Peter the Hermit
A Brave Crusaderby Rit Nosotro First Published:: 2003
The Muslim Turks moved rapidly across Europe between 1076 and 1095. They took possession of Jerusalem in 1076. The Turks proved cruel to the Christians and the latter could not go where they pleased because of the Turks strictness and cruelty. One day in 1095 at Clermont, France, Pope Urban II made a speech to the Christian people. He told them to drive the Turks out of the Holy Land. One of the listeners, a French Priest, by the name of Peter the Hermit, decided to spread the word to fellow Christians.
Peter pursued a crusade against the Turks after he had gathered enough men. The word Crusade means “war of the cross”, deriving from the Latin words crucifix and cross. This brave French priest left Cologne in April of 1096, with his army of peasants and journeyed to the valley of River Danube. Soon they arrived at Hungary. Some of Peter’s men began to fight with the locals because they couldn’t understand their language, thinking they were Turks. After a few days of rest, Peter, and what was left of his army made the journey to Constantinople, reaching it by July.
When Peter and his army reached Constantinople they decided to wait for trained soldiers to arrive. They received word that armored knights would come and fight the Turks, but would not arrive until months later. The Emperor did not want Peter and his men to cause more trouble and told Peter and the soldiers must press onward. Priest Hermit and his men sailed to the Holy Land. This small army was no match for Saracens (nomadic Muslims) whose forces tore through Peter and his men. The knights promised to Peter finally arrived, and after two long years of fighting, they captured Jerusalem.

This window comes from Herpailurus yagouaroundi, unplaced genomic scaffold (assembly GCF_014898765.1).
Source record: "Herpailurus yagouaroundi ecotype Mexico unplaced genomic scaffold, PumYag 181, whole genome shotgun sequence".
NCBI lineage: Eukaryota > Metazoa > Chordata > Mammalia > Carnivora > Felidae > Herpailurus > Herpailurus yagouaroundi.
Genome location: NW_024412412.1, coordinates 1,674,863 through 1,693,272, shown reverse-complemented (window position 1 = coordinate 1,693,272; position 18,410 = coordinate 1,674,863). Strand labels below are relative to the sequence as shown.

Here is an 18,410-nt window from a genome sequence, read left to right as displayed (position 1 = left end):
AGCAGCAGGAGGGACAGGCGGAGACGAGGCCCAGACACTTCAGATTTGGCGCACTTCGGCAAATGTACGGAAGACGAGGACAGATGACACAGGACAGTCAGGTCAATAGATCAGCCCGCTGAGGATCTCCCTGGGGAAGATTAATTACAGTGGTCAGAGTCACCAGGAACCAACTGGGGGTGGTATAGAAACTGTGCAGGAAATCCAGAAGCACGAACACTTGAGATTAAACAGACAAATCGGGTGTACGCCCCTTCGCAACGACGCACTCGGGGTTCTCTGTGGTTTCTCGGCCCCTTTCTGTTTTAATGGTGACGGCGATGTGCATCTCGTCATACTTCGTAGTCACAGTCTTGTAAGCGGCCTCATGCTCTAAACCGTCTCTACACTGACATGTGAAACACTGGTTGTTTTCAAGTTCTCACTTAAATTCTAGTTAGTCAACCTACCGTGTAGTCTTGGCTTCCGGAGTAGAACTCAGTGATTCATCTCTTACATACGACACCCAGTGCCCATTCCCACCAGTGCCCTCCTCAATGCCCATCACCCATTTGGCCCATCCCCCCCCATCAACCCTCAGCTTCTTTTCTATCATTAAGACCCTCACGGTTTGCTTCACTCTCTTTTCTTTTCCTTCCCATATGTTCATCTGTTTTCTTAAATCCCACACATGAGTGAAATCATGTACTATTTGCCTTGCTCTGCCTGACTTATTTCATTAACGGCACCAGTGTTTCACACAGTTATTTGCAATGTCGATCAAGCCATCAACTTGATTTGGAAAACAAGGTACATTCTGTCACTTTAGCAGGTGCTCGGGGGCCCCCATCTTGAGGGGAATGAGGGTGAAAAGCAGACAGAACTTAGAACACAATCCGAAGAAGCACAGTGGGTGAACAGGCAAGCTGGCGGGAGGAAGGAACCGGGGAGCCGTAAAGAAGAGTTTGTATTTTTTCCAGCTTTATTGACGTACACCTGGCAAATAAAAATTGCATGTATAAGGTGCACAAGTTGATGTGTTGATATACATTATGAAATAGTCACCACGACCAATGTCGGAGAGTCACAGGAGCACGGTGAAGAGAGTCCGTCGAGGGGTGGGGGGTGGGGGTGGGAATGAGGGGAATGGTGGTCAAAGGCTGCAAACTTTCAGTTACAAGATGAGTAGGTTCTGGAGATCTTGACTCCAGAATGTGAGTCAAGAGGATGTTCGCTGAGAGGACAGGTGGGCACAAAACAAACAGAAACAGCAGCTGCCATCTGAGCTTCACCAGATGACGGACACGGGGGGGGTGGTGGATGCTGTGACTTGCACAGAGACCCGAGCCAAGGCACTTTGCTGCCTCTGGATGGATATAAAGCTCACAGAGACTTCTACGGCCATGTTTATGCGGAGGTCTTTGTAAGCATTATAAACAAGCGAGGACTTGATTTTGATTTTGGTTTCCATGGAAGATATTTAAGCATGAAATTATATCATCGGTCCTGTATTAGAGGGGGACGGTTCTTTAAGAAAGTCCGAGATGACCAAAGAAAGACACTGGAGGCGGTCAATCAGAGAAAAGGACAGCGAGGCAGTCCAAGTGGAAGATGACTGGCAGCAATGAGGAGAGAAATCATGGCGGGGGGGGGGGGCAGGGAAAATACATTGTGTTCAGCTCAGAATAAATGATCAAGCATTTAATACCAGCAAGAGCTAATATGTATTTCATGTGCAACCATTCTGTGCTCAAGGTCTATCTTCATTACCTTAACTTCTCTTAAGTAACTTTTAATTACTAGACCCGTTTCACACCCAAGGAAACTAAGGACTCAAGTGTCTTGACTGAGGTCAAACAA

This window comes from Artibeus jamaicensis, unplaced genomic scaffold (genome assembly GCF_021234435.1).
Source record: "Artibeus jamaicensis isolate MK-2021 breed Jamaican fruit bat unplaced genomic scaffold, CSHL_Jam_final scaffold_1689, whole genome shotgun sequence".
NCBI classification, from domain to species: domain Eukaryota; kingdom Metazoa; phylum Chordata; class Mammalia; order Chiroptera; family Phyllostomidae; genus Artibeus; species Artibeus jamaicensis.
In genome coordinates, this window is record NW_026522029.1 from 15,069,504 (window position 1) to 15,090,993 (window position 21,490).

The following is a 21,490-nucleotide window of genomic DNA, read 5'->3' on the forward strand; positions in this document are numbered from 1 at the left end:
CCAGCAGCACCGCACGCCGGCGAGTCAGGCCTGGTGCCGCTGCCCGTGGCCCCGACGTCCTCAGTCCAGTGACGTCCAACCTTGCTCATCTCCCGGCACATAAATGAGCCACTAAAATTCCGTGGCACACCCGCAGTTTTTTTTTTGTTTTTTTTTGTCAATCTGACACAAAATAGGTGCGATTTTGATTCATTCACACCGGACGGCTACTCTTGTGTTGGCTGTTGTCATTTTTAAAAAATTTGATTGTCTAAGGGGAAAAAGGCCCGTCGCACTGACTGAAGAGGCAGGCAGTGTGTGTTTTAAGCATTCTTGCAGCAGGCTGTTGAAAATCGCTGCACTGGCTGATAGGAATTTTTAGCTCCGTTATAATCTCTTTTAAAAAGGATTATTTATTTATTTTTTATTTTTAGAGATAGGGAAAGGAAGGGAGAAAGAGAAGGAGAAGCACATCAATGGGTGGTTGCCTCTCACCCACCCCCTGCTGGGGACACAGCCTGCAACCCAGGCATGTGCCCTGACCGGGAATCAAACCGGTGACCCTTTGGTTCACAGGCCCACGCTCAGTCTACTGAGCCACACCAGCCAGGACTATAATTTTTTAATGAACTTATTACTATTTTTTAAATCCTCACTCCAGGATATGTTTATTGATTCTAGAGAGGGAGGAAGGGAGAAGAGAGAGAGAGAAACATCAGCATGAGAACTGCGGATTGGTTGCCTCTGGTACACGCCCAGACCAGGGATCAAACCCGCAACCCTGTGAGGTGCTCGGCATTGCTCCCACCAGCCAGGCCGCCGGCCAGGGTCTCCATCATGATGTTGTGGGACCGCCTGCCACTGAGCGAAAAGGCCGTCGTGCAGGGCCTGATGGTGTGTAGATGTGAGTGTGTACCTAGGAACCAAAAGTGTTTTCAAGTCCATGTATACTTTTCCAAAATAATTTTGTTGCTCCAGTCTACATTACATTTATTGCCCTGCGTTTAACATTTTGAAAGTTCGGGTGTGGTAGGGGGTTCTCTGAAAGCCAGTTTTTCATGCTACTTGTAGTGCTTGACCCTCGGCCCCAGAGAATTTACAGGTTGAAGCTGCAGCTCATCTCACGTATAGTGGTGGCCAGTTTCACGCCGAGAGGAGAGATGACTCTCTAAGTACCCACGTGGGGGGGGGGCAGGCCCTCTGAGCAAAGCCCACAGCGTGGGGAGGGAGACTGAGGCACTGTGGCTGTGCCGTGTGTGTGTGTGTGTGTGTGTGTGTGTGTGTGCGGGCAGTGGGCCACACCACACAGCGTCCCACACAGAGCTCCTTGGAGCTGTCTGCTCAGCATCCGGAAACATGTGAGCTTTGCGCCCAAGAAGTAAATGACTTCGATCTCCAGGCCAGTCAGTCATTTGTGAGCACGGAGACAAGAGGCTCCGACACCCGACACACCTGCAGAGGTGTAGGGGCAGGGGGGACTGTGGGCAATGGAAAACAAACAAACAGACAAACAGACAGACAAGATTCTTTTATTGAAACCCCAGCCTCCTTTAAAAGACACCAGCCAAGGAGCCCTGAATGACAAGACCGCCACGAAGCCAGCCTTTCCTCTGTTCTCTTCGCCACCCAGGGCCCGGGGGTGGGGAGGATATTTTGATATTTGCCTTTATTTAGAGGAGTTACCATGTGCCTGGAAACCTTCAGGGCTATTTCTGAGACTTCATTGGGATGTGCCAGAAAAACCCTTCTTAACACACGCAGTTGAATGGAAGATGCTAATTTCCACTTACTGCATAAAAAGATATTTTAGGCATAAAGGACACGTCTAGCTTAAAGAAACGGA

French and German armies desperately traveled on their way to the Holy Land, but never made it. Muslim strongholds of Damascus (a friendly city to the crusader kingdom) were assaulted and terribly defeated. Sunni Muslims, victors over the strongholds, grew strong and became unified under Saladin, a renowned sultan of Egypt. They again attacked the Jerusalem kingdom at the battle of Hattin, in 1187 and the Latin troops that dwelled there. In October of that year, Jerusalem fell. Saladin had begun their re-conquest in Palestine.
This third conquest did not accomplish much. People became disillusioned with the idea of the crusades. Richard the Lion Heart joined his German and French armies and led them to what is known as the “Crusade of the Kings”. The fourth Crusade never made it to the Holy Land either, instead it went to Constantinople and burglarized the city.
1. History of the World
2. The Middle Ages
3. Eyewitness books-Knights-Dorling Kindersley